# Bitwise operators

*Bitwise operations*allow you to manipulate data at a

*binary*level. Remember that all data is represented by

*binary numbers*under the hood.

For example, the binary representation of the decimal number

`5`

is `0101`

.## What are Binary Numbers?

We can derive the decimal version of a binary number by summing each bit's position as the exponent of

`2`

, where position `0`

is *the right-most bit*, or the**least significant bit**.So

`0101`

= **(0 * 2**=^{3}) + (1 * 2^{2}) + (0 * 2^{1}) + (1 * 2^{0}) = 0 + 4 + 0 + 1`5`

## Bitwise AND: &

The bitwise AND (&) of two numbers is a comparison of each bit in the same position of the input numbers, and is 1 only if both bits in that position are 1.

### AND Truth Table

A | B | A & B |
---|---|---|

0 | 0 | 0 |

0 | 1 | 0 |

1 | 0 | 0 |

1 | 1 | 1 |

### Bitwise AND in Python

## Bitwise OR: |

The bitwise OR (&) of two numbers is 1 in corresponding bit positions if

*either bit*is 1, and 0 if*both bits*are 0.### OR Truth Table

`A` | `B` | `A | B` |
---|---|---|

0 | 0 | 0 |

0 | 1 | 1 |

1 | 0 | 1 |

1 | 1 | 1 |

### Bitwise OR in Python

## Bitwise XOR: ^

The bitwise XOR (^), or

*exclusive or*of two numbers is 1 in corresponding bit positions only if the bits*differ*. Otherwise the output is 0.### XOR Truth Table

A | B | A ^ B |
---|---|---|

0 | 0 | 0 |

0 | 1 | 1 |

1 | 0 | 1 |

1 | 1 | 0 |

### XOR Tricks

The XOR operation has some neat properties that make it useful for solving some coding interview problems.

- XOR operations are
**commutative**, which means the ordering of the operations do not matter:`a ^ b ^ c = c ^ a ^ b`

- A number XOR with itself is always 0:
`a ^ a = 0`

. - A number XOR with 0 is the number itself:
`a ^ 0 = a`

.

For example, let's consider the problem of finding the missing number in a given array of numbers

`1..n`

, but is missing one number from that range.One way to find the missing number is to use all 3 XOR properties above and do the following:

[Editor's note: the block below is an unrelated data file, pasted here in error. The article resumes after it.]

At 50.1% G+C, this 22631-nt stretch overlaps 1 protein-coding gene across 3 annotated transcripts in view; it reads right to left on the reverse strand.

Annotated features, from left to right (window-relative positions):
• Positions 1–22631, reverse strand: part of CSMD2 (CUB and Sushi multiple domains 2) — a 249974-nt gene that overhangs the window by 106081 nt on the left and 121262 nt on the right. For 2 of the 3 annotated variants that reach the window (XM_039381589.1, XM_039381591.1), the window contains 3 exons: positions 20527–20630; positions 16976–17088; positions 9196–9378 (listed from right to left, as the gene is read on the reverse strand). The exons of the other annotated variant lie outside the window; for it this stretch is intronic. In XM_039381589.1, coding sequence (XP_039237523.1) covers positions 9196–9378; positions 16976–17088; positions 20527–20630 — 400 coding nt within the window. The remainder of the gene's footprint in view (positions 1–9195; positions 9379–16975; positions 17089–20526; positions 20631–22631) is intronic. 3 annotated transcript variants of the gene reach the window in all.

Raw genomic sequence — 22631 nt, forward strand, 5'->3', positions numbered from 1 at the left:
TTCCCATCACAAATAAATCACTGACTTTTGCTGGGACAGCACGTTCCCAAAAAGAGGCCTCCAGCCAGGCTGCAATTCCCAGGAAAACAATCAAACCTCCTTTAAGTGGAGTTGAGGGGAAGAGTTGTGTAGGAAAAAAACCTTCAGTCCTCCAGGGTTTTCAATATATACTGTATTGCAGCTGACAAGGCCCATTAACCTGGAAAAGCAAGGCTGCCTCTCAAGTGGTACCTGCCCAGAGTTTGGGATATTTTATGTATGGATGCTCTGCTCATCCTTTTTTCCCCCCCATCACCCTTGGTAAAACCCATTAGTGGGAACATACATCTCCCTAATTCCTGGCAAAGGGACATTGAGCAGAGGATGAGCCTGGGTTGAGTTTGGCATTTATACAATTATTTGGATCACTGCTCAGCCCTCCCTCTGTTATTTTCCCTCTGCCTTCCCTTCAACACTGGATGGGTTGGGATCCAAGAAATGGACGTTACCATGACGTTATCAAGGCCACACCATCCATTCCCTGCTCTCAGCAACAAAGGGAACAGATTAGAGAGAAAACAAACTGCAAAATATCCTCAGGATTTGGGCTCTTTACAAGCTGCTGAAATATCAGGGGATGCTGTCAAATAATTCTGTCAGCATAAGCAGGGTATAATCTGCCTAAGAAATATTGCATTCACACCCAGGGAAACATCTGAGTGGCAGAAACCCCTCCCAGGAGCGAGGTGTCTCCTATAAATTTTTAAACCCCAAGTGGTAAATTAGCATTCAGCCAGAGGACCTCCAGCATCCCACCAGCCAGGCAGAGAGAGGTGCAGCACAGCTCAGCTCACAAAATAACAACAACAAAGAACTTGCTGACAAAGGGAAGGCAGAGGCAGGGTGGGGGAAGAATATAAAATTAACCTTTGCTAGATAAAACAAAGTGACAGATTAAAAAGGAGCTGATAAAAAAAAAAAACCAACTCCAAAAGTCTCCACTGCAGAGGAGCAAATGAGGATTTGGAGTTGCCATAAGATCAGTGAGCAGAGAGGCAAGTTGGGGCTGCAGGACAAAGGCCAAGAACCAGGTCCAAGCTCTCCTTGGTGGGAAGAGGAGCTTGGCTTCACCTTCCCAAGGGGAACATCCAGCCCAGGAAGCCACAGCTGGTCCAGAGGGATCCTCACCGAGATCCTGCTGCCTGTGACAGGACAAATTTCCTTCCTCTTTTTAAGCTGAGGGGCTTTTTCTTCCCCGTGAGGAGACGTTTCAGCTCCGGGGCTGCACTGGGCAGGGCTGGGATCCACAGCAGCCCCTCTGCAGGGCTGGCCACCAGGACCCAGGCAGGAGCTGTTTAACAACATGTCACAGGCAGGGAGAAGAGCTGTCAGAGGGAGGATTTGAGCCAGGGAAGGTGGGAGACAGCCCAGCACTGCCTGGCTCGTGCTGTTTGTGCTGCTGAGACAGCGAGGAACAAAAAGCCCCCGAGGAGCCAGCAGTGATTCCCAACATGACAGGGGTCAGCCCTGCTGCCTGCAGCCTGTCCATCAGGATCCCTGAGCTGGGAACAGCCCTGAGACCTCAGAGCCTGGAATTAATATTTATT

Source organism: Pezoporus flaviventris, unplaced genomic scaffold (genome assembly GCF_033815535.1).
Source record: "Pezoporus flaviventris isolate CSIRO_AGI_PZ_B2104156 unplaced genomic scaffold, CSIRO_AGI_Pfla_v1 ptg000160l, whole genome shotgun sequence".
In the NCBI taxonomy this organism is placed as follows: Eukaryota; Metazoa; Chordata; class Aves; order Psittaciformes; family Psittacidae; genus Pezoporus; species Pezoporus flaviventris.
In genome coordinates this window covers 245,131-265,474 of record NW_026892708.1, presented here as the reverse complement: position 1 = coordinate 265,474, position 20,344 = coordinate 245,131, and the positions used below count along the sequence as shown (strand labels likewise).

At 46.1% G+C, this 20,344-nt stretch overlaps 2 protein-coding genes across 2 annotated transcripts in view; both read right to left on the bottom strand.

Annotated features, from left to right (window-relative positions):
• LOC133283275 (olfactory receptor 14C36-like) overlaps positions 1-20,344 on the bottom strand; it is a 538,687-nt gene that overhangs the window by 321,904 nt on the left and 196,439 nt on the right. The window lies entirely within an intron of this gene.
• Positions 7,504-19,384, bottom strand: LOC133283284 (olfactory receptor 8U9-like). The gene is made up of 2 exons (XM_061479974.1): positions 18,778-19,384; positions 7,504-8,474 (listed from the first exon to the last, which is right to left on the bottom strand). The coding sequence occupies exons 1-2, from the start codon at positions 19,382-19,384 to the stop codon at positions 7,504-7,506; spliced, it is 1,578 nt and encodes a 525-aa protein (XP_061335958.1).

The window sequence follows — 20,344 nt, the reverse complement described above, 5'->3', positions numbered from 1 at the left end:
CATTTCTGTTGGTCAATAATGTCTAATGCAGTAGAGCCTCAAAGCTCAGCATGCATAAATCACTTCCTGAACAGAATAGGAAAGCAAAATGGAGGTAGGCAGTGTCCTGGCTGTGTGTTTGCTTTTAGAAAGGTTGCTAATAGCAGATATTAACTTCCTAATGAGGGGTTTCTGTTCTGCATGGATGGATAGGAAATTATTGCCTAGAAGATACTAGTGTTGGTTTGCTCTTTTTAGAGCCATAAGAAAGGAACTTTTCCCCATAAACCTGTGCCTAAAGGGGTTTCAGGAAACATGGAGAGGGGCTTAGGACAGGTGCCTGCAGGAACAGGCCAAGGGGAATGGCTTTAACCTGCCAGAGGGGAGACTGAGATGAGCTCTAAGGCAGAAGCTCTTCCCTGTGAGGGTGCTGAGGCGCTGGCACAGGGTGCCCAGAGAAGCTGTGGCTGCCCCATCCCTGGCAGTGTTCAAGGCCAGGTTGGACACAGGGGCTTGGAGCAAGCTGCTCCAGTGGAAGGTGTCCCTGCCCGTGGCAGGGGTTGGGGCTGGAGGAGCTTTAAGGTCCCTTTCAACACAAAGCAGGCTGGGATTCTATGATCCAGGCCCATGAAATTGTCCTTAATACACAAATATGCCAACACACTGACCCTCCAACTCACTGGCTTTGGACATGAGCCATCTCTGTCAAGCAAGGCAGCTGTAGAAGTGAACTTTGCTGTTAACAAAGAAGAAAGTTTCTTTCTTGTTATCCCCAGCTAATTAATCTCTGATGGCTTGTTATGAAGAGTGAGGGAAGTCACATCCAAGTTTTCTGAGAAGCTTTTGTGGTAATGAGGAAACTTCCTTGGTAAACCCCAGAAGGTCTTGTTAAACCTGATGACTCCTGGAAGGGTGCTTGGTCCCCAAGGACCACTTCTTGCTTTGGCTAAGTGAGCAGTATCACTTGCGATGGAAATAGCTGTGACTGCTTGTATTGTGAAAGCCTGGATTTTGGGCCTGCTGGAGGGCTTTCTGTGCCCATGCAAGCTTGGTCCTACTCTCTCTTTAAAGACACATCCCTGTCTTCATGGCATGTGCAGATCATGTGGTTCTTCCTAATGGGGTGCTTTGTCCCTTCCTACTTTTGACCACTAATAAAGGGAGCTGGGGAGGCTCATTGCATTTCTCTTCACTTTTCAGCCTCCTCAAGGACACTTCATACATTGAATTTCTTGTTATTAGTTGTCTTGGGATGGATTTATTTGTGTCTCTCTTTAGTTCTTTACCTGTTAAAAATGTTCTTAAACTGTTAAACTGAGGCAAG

- XOR every number in the input array
- XOR the result with each number from the range
`1..n`

. - The remaining number is the missing number.

### XOR operations in Python

## Bitwise Complement: ~

The bitwise Complement (~) flips all the bits of the single input number.

### Bitwise Complement in Python

### Twos complement numbers

To support

*signed*integers, Python uses**twos complement**numbers.*Twos complement*numbers implies that For numbers greater than or equal to 0 are represented by its regular binary representation (

`3 = 0011`

).Negative numbers are represented with the most significant bit set to

`1`

.For example, to get the binary representation of

`-14`

, working with an 8-bit integer:- Start with the absolute value of the input:
`14`

, or in binary form`0000 1110`

. - Flip each bit - 1 becomes 0, and 0 becomes 1:
`1111 0001`

- Add 1 to that
`1111 0010`

So twos complement binary numbers can represent both positive and negative numbers.

Remember, in twos complement binary numbers, one bit is occupied to determine the

*sign*of the number, so an 8-bit integer can really only hold 7 bits of information.So the max value a signed 8-bit integer can hold is

`127`

.## Bitwise Left Shift: <<

A bitwise

*left shift*takes a binary number and literally shifts all the bits to the left, and adds a 0 in the*least significant*bit positions.For example:

0101 << 1 = 1010 # same as 5 << 1 = 5 * 2 = 100001 << 3 = 1000 # same as 1 << 3 = 1 * 8 = 8

Let's say the shift amount is

`X`

. You can see that left shifts are the same as multiplying an input number by **2**^{X}### Bit Shifting tricks

Shifting along with the AND operation can be used to create a bit mask, which is a way to extract specific bits from a number.

For example, shifting 1 to the second digit, and applying a bitwise AND to the bit mask and a number would extract the second bit of the input number.

### Left shifts in Python

## Bitwise Right Shift: >>

A bitwise

*right shift*takes a binary number and shifts all the bits to the right by a specified amount, and adds a 0 in the*most significant*bit positions.For example:

1000 >> 2 = 0010 # same as 8 >> 2 = 8 / 4 = 20101 >> 1 = 1010 # same as 5 >> 1 = 5 / 2 = 2

Again, let's say the shift amount is

`X`

. You can see that right shifts are the same as *dividing*an input number by**2**^{X}Note that the division of odd numbers by any factor of 2 results in some remainder. This is essentially

*lost*in a bitwise right shift.Therefore, bitwise right shifts actually apply

**floor division**to a number.### Right shifts in Python

## 6 Essential Primitives Coding Interview Problems

Master Primitives by trying the coding challenges below.

- 1.Swap bitsEasy
- 2.Power of twoEasy
- 3.Count bitsMedium
- 4.Reverse bitsMedium
- 5.Find duplicateMedium
- 6.Bitwise additionHard